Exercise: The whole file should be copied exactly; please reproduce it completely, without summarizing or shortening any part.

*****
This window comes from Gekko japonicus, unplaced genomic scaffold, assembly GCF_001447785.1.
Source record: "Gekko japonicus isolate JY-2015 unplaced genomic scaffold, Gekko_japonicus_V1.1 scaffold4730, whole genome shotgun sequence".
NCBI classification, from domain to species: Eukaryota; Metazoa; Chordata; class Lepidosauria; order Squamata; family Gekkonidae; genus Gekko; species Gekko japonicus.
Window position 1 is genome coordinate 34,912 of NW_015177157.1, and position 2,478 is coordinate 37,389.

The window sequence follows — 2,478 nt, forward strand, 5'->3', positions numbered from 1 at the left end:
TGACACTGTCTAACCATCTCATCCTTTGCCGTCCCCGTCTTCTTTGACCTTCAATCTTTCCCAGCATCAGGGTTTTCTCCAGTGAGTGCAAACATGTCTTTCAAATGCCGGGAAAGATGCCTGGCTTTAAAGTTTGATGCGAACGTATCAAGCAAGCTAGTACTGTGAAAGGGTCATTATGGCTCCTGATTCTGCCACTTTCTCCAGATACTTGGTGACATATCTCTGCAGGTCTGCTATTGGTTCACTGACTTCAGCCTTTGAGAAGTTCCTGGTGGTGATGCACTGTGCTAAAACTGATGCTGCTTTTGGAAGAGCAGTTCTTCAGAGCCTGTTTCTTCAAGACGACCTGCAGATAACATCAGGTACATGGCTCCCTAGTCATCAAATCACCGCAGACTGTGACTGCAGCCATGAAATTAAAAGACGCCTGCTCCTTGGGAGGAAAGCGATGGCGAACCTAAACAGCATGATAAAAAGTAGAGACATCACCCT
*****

This window comes from Gekko japonicus, unplaced genomic scaffold, assembly GCF_001447785.1.
Source record: "Gekko japonicus isolate JY-2015 unplaced genomic scaffold, Gekko_japonicus_V1.1 scaffold4730, whole genome shotgun sequence".
NCBI classification, from domain to species: Eukaryota; Metazoa; Chordata; class Lepidosauria; order Squamata; family Gekkonidae; genus Gekko; species Gekko japonicus.
Window position 1 is genome coordinate 34,912 of NW_015177157.1, and position 2,478 is coordinate 37,389.

The window sequence follows — 2,478 nt, forward strand, 5'->3', positions numbered from 1 at the left end:
TGACACTGTCTAACCATCTCATCCTTTGCCGTCCCCGTCTTCTTTGACCTTCAATCTTTCCCAGCATCAGGGTTTTCTCCAGTGAGTGCAAACATGTCTTTCAAATGCCGGGAAAGATGCCTGGCTTTAAAGTTTGATGCGAACGTATCAAGCAAGCTAGTACTGTGAAAGGGTCATTATGGCTCCTGATTCTGCCACTTTCTCCAGATACTTGGTGACATATCTCTGCAGGTCTGCTATTGGTTCACTGACTTCAGCCTTTGAGAAGTTCCTGGTGGTGATGCACTGTGCTAAAACTGATGCTGCTTTTGGAAGAGCAGTTCTTCAGAGCCTGTTTCTTCAAGACGACCTGCAGATAACATCAGGTACATGGCTCCCTAGTCATCAAATCACCGCAGACTGTGACTGCAGCCATGAAATTAAAAGACGCCTGCTCCTTGGGAGGAAAGCGATGGCGAACCTAAACAGCATGATAAAAAGTAGAGACATCACCCT